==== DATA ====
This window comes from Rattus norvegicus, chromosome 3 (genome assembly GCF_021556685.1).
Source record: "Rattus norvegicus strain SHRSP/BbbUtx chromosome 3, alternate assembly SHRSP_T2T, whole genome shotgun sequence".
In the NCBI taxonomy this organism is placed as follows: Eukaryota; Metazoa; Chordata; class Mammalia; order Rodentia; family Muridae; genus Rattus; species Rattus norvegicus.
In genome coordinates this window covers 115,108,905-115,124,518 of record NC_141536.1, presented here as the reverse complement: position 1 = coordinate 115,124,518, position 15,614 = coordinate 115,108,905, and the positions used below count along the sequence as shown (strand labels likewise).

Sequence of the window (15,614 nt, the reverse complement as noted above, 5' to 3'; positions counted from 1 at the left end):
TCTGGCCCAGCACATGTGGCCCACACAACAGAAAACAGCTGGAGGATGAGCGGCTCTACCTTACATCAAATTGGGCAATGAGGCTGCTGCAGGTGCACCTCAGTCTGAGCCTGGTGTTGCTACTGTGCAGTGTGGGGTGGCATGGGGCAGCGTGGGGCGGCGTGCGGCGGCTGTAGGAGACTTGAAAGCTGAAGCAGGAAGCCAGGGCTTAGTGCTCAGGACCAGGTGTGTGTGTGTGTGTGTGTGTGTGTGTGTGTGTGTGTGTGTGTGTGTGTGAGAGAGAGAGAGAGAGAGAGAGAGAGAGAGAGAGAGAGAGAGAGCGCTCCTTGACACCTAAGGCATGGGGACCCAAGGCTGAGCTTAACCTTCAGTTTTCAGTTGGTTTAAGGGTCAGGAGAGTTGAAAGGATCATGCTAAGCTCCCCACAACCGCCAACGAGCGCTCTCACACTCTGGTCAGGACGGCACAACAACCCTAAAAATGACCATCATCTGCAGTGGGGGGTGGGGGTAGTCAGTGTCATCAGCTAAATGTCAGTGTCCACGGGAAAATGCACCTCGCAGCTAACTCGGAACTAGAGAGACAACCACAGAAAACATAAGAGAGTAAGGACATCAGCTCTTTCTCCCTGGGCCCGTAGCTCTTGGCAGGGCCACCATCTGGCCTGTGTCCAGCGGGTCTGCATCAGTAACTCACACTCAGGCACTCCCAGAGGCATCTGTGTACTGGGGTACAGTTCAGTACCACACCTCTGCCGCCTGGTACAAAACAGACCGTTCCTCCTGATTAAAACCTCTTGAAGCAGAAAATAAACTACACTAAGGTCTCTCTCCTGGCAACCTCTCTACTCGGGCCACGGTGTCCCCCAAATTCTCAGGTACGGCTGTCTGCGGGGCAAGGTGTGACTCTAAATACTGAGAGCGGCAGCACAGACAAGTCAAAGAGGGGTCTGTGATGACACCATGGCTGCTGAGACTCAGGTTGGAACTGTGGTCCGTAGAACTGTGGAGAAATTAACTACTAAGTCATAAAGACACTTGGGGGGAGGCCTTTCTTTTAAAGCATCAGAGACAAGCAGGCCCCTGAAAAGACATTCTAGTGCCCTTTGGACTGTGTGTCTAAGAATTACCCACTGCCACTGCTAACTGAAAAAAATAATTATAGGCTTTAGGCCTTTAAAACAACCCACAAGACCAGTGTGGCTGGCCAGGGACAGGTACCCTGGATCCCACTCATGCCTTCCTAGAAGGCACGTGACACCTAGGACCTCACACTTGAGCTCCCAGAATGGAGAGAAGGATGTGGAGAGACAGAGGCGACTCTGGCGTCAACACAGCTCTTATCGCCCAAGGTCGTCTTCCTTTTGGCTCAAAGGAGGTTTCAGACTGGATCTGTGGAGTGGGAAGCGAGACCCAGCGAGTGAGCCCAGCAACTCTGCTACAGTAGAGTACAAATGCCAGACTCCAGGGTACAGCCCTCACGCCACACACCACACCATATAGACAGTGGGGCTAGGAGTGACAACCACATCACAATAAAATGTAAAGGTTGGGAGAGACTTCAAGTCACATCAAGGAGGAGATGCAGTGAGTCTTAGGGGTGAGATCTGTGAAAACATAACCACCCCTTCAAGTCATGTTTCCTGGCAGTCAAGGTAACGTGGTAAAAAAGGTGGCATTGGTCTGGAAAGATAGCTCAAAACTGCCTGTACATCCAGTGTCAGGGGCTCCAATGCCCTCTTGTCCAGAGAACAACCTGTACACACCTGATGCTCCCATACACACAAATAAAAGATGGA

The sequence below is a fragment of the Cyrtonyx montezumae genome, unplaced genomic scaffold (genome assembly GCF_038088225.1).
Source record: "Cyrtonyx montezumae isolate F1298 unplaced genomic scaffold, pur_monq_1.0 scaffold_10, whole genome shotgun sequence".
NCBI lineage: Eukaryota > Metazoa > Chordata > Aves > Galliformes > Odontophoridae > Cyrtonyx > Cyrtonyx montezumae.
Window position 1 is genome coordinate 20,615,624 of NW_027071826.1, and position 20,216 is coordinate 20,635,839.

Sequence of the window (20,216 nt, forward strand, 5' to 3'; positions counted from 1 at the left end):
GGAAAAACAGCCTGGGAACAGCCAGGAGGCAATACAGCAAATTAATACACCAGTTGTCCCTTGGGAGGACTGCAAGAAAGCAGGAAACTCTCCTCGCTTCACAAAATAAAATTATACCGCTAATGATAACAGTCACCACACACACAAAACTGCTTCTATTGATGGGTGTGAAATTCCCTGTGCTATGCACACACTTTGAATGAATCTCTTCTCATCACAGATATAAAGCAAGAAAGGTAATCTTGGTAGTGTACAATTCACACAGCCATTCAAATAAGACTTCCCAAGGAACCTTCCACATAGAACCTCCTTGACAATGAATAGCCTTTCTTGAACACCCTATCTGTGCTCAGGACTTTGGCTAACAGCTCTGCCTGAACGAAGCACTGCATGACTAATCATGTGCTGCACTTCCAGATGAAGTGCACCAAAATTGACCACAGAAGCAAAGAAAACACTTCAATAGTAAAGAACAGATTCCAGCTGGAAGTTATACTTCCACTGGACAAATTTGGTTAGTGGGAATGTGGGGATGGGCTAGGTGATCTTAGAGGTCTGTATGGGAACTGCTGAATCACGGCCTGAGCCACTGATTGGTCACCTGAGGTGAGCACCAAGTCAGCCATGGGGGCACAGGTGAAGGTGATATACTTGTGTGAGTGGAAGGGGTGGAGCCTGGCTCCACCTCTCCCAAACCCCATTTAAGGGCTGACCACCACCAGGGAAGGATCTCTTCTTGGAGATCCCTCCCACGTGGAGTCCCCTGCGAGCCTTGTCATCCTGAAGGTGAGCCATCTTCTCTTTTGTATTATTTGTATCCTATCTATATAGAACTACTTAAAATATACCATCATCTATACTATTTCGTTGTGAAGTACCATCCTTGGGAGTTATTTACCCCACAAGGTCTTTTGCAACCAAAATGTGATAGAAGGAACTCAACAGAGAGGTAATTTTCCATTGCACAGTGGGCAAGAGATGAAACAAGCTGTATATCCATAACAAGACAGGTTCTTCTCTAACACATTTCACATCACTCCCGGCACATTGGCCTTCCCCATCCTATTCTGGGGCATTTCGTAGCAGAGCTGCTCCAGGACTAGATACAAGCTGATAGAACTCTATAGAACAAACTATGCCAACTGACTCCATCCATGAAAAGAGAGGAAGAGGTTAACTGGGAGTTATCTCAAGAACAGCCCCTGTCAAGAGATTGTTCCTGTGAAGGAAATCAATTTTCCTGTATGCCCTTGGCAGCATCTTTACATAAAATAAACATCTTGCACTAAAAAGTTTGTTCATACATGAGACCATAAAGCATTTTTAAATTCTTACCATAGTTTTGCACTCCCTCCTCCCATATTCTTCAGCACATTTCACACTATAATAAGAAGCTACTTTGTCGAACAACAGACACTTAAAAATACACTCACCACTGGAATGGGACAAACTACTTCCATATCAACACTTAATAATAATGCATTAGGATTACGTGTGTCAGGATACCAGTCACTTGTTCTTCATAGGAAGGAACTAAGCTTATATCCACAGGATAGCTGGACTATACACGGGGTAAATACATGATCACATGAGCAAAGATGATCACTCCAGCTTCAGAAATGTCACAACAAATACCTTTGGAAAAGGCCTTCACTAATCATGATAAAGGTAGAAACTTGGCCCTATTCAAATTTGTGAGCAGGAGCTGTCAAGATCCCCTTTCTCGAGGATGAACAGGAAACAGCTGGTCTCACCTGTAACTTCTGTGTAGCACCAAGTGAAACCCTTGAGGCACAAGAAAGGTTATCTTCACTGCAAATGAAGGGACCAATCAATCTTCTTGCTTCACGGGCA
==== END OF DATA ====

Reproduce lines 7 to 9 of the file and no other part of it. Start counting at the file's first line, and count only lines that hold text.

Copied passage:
The sequence below is a fragment of the Cyrtonyx montezumae genome, unplaced genomic scaffold (genome assembly GCF_038088225.1).
Source record: "Cyrtonyx montezumae isolate F1298 unplaced genomic scaffold, pur_monq_1.0 scaffold_10, whole genome shotgun sequence".
NCBI lineage: Eukaryota > Metazoa > Chordata > Aves > Galliformes > Odontophoridae > Cyrtonyx > Cyrtonyx montezumae.